President Biden’s beacon has been deflected to the rugged trails of aggression, Brian Cloughley writes.

The Washington Post put it gleefully by headlining that as a result of the January 26 Biden-Putin telephone call “The Biden-Putin relationship is already on the rocks.” It was no surprise that the profoundly anti-Russia Post would take an entirely negative approach to the U.S.-Russia relationship, whatever the signals might have been, but its reporting of that phone call must have lit up smiles in offices in and all round Washington, from the Pentagon to the Boeing office in Arlington, via Raytheon in Pennsylvania Avenue, Lockheed Martin in Bethesda, Northrop in Falls Church and all the other members of the military-industrial complex who see even more profits looming.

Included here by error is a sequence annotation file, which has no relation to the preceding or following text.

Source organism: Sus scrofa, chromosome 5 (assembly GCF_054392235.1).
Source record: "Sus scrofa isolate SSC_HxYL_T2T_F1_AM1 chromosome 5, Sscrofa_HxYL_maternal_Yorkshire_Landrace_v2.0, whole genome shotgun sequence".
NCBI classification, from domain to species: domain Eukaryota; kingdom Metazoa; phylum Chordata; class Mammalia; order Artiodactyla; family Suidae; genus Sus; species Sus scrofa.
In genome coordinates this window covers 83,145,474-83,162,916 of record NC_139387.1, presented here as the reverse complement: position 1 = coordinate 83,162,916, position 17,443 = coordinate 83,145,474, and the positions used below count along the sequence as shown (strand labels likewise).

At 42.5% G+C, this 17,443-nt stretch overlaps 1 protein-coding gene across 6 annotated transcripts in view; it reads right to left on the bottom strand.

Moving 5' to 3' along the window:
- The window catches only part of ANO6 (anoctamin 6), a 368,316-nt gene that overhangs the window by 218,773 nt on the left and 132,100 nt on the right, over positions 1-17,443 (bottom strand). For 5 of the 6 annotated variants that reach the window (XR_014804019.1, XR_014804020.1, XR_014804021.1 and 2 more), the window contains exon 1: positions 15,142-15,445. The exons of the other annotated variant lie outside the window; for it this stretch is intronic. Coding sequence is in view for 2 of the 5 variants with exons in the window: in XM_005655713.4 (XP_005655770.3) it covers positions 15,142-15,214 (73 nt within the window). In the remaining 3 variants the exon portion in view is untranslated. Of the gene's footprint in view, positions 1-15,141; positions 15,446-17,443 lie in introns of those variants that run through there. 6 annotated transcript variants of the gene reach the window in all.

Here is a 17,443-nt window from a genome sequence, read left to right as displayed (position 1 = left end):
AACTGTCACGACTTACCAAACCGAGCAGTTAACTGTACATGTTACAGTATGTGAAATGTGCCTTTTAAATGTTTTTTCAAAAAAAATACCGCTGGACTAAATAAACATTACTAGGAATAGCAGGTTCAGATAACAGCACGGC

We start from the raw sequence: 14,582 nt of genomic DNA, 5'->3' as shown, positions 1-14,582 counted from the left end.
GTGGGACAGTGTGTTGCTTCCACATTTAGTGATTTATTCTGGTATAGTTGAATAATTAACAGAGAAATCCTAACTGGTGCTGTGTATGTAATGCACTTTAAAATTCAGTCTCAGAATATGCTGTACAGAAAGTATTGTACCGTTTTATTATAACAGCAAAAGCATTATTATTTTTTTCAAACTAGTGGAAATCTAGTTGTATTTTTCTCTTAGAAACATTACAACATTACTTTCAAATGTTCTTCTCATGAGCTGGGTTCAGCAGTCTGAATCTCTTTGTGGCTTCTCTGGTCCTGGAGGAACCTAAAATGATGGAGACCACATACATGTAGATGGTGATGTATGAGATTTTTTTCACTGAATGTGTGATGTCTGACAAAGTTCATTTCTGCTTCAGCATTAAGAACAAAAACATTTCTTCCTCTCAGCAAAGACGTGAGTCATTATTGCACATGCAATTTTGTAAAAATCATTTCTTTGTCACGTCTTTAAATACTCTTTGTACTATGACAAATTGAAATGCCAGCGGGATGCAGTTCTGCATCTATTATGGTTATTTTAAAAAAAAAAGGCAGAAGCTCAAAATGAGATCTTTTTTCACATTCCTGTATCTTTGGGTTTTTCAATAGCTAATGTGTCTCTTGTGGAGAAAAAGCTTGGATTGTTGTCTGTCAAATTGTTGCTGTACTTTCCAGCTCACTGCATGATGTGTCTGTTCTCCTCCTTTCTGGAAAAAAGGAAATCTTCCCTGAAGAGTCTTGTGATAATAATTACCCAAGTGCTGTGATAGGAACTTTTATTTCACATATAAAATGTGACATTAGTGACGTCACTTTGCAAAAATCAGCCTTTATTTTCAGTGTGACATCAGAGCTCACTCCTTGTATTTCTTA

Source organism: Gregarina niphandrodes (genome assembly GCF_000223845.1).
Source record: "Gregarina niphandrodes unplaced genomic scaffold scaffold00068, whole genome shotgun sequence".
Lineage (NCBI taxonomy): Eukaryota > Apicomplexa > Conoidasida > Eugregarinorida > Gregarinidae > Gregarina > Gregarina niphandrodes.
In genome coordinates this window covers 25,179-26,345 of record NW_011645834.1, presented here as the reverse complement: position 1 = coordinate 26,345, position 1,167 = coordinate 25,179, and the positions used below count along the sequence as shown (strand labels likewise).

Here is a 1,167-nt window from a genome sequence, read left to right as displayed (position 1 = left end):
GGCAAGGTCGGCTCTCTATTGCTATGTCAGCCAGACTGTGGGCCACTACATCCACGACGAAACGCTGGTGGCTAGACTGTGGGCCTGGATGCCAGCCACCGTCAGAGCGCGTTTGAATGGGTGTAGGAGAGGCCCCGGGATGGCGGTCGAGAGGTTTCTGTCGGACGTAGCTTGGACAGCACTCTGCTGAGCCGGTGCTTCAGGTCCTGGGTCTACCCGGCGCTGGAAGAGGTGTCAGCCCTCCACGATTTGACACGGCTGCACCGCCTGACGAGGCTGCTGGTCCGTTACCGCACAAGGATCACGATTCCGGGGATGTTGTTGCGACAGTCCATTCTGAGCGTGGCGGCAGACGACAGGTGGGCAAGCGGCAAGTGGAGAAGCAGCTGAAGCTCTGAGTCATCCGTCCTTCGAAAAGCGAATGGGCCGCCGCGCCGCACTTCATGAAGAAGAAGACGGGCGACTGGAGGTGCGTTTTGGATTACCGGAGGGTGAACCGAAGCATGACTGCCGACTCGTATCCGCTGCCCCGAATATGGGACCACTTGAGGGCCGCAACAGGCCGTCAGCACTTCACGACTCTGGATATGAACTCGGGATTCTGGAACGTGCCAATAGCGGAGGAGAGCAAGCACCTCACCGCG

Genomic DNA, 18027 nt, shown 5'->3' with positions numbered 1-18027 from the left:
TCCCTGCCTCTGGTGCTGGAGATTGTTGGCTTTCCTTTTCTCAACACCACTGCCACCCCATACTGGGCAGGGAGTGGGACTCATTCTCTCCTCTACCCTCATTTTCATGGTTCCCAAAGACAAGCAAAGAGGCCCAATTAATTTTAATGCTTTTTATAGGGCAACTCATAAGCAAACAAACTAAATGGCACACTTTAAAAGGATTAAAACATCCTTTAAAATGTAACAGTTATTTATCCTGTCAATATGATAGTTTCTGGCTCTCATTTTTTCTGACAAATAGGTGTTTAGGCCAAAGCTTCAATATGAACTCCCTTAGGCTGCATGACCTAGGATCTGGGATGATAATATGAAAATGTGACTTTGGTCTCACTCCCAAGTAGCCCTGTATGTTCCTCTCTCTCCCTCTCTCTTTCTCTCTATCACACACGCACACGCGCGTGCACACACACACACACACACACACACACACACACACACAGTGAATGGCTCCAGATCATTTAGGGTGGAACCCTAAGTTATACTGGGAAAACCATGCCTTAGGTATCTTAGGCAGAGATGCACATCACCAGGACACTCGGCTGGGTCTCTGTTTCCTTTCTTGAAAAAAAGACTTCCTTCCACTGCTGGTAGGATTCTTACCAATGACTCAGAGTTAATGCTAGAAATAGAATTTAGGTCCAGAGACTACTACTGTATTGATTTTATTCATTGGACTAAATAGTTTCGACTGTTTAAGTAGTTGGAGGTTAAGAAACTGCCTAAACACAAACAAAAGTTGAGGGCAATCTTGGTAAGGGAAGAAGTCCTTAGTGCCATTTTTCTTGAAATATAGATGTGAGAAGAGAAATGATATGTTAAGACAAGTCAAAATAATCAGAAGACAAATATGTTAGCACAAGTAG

Biden seems to have more heart than his predecessor (but then, most people do), and has concentrated on urgent domestic affairs in his first days in the White House. His desire to combat and overcome the pandemic is not simply political (as in the UK, for example), but seems to stem from a genuine feeling that people matter and that their well-being should be the most important consideration in his deliberations. His White House speech of January 26 was more compassionate than anything Trump ever uttered, and even though Biden did fall into the temptation of rubbishing the disgraceful fumbling of the mercifully-departed Mar-a-Lago man, he was positive and even mildly optimistic. But his approach to international affairs, notably in regard to China and Russia, is negative and pessimistic.